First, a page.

Nigel Lawson: Unilateral Decarbonisation Is A Miserable Fantasy

  • Date: 03/06/17
  • Nigel Lawson, The Daily Telegraph

Donald Trump’s decision to withdraw the United States from the Paris Agreement has dealt a hammer blow to an elite consensus which has built up around the issue of climate change. That consensus has placed cutting carbon dioxide emissions above people’s jobs and protecting the environment.

With US industry already enjoying a substantial competitive advantage over European firms, this decision will make European climate policies all the more unsustainable. If Britain is to keep up with the rest of the world, it is essential that the next government rethinks energy policy to prioritise competitiveness and affordability.

The 2017 Conservative manifesto has promised to do just that, and sets a target for Britain to have the lowest energy prices in Europe. This is a striking change of tone compared with previous manifestos, but this objective will only be achieved through extensive reforms to existing policies, alongside the political will to fight powerful vested interests

 The next government will first need to acknowledge what has gone wrong. Britain’s obsession with unilateral decarbonisation has taken precedence over relieving fuel poverty and keeping prices competitive. It is inconceivable how political parties can reconcilbeing on the side of working people while at the same time driving up their cost of living. The Climate Change Act is set to cost the UK economy approximately £320 billion by 2030 – equivalent to funding the NHS in England for three years.

Existing energy policies that claim to be “environmental” are nothing of the sort. Bjorn Lomborg, the head of the Copenhagen Consensus Centre, has estimated that even if every nation meets its pledges under the Paris climate change agreement, the total reduction in the planet’s temperature will only be 0.17C by 2100. With America’s exit, even this paltry figure may not be achieved.

By contrast, the bad environmental consequences of energy policies have been tangible and significant. Commitments to bioenergy are damaging biodiversity and have distorted international food markets. The rare earth metals used in wind turbines come from poorly regulated mines in China which leak toxic and radioactive waste into nearby lakes on an industrial scale, perfectly illustrating the vacuity of the “out of sight, out of mind” attitude of virtue-signalling “clean” energy advocates.

But the harmful consequences of low-carbon policies are harder to ignore when they are right on your doorstep, or even inside your home. Britain’s air pollution crisis is the result of misguided low-carbon policies that incentivised diesel cars. People have died because politicians couldn’t resist the desire to “save the planet”. Recent research also suggests that biomass power stations may not have lower CO2 emissions than coal and gas. What will it take for politicians to question the wisdom of spending hundreds of billions on failing policies instead of putting the needs of ordinary families first?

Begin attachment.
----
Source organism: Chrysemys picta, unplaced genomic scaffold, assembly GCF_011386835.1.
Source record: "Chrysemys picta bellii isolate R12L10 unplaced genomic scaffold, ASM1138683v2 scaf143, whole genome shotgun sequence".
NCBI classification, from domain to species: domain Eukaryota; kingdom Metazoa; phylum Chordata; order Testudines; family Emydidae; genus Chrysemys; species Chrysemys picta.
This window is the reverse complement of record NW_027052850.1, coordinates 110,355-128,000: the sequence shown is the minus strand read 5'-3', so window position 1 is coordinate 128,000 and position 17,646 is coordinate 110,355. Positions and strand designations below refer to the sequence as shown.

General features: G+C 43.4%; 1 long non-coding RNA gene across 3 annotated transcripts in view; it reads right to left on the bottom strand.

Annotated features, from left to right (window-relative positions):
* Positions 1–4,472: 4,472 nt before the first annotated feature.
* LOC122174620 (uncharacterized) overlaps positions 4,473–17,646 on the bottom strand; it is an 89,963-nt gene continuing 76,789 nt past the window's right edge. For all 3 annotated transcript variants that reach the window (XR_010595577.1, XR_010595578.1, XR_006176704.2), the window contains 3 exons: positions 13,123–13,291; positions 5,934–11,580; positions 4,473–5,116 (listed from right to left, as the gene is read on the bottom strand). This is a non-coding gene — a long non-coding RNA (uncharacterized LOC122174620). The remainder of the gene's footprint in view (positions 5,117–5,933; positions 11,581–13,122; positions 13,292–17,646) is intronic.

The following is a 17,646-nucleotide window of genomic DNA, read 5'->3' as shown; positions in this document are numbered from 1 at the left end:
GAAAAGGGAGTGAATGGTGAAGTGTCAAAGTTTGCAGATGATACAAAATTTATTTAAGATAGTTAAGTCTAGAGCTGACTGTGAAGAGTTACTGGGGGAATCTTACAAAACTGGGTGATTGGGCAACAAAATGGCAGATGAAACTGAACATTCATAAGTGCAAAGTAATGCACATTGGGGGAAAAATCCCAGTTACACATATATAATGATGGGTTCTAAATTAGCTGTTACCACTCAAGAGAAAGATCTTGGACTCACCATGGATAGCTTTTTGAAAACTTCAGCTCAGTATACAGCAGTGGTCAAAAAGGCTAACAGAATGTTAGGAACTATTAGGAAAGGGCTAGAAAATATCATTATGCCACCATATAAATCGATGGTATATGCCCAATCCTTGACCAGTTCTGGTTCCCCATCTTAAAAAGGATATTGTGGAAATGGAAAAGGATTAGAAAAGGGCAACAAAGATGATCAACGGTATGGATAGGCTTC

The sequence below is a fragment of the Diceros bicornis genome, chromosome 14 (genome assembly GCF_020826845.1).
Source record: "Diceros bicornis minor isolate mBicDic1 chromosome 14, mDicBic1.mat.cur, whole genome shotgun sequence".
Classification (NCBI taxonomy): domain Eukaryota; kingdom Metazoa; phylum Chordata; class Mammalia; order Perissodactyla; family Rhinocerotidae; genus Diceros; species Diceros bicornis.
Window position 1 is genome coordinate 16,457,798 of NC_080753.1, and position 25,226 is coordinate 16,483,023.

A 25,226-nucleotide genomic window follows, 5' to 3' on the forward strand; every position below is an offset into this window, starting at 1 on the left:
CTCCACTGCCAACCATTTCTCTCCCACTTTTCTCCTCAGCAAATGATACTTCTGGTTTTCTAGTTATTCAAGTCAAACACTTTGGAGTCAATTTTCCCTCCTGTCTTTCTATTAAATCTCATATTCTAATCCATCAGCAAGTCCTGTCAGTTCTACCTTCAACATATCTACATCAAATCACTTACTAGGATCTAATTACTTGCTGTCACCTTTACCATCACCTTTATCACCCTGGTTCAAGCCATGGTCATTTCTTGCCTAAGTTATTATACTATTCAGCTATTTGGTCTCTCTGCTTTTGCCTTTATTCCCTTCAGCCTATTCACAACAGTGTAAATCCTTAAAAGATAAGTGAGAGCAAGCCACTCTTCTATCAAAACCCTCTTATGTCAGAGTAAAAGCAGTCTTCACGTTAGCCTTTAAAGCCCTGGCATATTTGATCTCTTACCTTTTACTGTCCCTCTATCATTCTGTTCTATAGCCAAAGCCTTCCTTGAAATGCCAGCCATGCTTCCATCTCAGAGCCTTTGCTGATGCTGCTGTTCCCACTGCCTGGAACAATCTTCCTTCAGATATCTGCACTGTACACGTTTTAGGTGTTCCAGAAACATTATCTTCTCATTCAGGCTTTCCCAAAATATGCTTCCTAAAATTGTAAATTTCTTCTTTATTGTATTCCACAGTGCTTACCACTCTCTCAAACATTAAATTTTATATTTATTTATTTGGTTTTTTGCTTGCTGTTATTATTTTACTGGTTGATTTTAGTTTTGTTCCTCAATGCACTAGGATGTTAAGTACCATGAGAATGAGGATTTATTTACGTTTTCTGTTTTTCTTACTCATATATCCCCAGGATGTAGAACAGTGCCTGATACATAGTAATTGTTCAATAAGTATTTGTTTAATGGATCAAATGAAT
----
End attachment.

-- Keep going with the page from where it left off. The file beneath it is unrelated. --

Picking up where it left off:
Flexibility will be crucial to a more competitive approach. The current programme of five-yearly decarbonisation targets guarantees prohibitive costs for consumers today, and prevents the UK from taking full advantage of the falling costs of various technologies. Renewable energy lobbyists often claim that costs have come down to competitive levels; this should be put to the test by the removal of subsidies after 2020.

The manifesto also described “the discovery and extraction of shale gas in the US” as “a revolution”. As a result, US manufacturers have done even better and investors are flocking back to North America; perhaps $160 billion has been earmarked for petrochemical plants alone since 2012. Proposals to change the planning law for shale applications could not come soon enough.

Energy policy in recent years has been marked out by an unhealthy relationship between government and lobbyists from large renewable energy firms. After leaving office, former energy secretary Ed Davey walked into three advisory roles with firms with links to renewable energy companies: unmistakable evidence of a “revolving door” between big business and government, even if no rules were broken.

The power of lobbying interests can be seen clearly in the fiasco surrounding the Swansea Bay tidal lagoon. This project, promoted by another former energy minister, is expected to be formally rubber-stamped by government in the next few weeks despite being a completely uneconomic technology. If expensive projects like this continue to get the green light, the full benefits of the shale gas revolution are unlikely to be realised. Stronger safeguards against corporate lobbying will lead to better value for the taxpayer and a more competitive energy sector.

Britain’s decision to leave the EU has illustrated a deep disconnect between the political elite and many people in the rest of the country who feel ignored and left behind. By leaving the Paris Agreement, Trump has delivered on his pledge to the left-behind in America.

We too must now look beyond a narrow obsession with renewables to a fairer alternative that prioritises cheap and reliable energy. This will help mend broken public trust, boost the economy and put Britain on a secure footing as we look outward to trade with the rest of the world.

The Daily Telegraph, 3 June 2017

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